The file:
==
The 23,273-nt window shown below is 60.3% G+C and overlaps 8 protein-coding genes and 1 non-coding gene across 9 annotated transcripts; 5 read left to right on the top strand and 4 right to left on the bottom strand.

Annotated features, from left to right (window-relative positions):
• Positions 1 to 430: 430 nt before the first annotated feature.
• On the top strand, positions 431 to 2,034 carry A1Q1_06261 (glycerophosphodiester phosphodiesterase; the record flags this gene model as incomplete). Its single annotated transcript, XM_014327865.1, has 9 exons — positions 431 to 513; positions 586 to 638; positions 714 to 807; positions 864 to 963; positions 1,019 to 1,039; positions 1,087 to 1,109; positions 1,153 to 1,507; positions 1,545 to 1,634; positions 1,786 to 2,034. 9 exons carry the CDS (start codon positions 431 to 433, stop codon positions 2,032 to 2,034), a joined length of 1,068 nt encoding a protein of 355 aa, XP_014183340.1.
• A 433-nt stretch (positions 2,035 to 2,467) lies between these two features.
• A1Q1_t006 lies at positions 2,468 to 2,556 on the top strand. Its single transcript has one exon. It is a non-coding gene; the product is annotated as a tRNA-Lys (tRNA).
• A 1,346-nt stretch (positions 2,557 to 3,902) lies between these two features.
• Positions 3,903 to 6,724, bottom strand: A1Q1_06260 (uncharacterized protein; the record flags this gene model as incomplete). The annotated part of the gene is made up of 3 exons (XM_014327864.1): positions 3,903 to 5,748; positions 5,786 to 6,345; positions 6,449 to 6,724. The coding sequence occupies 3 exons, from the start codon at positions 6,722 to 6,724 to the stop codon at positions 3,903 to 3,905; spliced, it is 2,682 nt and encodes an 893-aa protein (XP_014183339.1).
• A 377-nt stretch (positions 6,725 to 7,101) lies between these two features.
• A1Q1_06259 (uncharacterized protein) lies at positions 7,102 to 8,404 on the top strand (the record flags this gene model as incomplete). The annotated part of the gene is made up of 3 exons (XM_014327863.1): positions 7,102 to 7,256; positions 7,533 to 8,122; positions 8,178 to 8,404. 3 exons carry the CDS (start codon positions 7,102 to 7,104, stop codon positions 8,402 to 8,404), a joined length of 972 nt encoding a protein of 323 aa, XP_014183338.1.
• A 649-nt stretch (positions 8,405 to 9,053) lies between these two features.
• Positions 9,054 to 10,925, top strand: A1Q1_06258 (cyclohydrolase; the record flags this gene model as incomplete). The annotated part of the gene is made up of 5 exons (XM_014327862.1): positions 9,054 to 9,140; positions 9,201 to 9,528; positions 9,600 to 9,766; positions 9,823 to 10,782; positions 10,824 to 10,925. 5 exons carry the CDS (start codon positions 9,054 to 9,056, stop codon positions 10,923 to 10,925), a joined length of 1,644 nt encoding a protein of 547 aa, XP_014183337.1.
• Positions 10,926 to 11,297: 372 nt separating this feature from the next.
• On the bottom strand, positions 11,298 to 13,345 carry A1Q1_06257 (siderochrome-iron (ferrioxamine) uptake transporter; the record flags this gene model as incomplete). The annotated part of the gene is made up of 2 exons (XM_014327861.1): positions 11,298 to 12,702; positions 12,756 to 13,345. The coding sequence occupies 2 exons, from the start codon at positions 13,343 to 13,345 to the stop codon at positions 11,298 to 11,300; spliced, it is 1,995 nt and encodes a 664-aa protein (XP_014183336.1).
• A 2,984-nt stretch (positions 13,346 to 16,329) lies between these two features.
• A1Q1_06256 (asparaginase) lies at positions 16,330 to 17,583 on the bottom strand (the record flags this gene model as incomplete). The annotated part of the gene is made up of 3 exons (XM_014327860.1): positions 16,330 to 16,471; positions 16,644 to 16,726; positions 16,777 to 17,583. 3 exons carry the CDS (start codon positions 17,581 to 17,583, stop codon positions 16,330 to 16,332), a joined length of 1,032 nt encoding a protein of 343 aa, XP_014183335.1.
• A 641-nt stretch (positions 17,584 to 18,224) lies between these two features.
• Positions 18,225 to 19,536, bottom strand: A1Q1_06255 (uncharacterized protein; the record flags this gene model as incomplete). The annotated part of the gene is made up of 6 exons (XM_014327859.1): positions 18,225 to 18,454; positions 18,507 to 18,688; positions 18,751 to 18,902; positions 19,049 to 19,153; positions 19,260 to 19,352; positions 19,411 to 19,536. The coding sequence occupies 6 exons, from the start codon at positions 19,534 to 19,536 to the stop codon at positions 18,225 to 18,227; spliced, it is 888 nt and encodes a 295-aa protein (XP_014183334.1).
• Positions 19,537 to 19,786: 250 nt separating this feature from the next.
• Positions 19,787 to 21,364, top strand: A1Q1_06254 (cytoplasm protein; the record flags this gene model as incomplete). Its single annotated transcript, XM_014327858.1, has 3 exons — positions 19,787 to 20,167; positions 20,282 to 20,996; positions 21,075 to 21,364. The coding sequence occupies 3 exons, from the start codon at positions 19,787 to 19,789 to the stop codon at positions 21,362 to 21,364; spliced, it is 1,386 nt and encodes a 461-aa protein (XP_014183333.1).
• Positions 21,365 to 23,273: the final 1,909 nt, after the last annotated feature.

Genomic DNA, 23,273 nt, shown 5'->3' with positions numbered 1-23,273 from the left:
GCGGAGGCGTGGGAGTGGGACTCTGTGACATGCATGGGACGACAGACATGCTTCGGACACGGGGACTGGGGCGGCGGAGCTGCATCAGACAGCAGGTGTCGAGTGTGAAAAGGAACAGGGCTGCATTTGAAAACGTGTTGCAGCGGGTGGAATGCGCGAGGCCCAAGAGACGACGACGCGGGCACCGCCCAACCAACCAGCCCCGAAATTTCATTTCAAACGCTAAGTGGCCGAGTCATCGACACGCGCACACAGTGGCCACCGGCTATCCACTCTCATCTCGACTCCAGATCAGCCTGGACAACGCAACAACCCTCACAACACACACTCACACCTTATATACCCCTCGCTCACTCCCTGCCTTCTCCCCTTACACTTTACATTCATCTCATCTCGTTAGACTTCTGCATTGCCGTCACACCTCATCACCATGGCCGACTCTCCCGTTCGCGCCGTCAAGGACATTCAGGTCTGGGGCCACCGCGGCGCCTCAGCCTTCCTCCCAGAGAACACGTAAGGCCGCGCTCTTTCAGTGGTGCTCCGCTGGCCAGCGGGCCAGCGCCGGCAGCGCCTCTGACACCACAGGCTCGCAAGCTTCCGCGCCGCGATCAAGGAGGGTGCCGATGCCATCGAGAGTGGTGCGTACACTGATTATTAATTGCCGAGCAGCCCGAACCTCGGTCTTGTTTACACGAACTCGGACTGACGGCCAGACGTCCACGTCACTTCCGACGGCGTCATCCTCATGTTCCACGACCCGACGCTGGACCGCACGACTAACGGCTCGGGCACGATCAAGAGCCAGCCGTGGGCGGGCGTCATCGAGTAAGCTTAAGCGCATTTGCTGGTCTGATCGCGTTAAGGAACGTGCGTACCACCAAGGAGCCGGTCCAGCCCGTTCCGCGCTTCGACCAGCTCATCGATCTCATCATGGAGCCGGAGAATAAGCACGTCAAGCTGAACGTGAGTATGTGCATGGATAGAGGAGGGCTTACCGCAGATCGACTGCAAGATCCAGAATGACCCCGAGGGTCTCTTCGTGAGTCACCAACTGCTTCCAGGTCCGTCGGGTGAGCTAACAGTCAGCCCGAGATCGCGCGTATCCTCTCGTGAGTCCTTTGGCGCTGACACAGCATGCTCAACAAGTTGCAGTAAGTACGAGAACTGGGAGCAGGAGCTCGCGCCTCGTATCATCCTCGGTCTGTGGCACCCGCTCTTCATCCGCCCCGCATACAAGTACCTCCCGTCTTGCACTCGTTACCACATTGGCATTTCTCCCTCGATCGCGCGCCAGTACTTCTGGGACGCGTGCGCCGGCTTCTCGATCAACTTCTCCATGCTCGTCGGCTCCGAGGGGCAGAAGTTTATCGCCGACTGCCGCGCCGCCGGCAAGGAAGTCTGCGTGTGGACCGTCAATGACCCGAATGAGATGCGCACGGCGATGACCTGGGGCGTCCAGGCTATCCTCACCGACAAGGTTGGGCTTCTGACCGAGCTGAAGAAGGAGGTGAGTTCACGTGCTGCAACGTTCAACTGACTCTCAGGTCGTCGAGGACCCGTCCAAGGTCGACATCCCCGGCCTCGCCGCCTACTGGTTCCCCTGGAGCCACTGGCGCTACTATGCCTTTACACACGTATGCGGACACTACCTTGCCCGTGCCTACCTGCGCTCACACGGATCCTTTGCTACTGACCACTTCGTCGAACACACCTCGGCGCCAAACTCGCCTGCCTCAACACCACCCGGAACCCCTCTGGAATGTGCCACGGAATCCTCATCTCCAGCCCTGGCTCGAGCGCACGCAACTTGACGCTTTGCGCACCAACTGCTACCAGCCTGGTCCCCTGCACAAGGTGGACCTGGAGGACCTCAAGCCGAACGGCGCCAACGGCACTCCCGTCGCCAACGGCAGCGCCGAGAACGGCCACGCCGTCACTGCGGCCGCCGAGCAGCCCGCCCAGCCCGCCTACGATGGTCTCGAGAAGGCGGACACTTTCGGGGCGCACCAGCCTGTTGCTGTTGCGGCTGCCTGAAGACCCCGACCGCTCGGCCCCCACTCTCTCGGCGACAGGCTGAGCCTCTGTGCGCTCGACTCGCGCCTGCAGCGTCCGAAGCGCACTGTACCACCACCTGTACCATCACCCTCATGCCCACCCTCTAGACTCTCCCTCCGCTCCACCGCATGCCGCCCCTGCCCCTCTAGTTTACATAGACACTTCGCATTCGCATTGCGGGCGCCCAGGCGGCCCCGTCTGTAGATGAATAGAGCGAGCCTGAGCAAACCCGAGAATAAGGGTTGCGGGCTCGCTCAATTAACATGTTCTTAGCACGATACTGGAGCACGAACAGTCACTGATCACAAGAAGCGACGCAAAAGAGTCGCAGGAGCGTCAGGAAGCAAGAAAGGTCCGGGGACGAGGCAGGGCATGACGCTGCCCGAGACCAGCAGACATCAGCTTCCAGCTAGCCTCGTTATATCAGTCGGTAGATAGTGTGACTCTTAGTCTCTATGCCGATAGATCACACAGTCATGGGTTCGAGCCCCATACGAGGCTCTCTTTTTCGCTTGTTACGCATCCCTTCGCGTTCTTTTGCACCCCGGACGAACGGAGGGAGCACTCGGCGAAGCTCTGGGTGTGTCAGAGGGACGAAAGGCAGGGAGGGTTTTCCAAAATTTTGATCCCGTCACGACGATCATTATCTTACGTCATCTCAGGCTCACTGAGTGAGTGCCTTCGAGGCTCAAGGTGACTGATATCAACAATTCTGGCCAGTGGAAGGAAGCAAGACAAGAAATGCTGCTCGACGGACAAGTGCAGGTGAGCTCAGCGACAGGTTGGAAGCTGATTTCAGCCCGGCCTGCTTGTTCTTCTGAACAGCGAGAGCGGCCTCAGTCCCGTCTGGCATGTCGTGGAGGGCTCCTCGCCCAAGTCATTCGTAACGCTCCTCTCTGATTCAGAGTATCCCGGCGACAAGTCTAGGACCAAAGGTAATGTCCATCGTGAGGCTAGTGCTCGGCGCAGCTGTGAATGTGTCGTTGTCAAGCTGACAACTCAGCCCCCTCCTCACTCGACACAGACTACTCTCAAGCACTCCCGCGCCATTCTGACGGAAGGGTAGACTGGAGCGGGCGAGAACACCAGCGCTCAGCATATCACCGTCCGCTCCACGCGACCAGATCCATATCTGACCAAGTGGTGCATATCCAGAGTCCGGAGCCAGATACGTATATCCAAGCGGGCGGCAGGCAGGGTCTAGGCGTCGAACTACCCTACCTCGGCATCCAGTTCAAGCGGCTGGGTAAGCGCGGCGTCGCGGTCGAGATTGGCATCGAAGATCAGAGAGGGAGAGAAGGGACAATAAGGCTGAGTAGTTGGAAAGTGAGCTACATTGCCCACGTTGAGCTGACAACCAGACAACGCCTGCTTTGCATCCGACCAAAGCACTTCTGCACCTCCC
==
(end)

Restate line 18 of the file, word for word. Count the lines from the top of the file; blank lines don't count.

• Positions 18,225 to 19,536, bottom strand: A1Q1_06255 (uncharacterized protein; the record flags this gene model as incomplete). The annotated part of the gene is made up of 6 exons (XM_014327859.1): positions 18,225 to 18,454; positions 18,507 to 18,688; positions 18,751 to 18,902; positions 19,049 to 19,153; positions 19,260 to 19,352; positions 19,411 to 19,536. The coding sequence occupies 6 exons, from the start codon at positions 19,534 to 19,536 to the stop codon at positions 18,225 to 18,227; spliced, it is 888 nt and encodes a 295-aa protein (XP_014183334.1).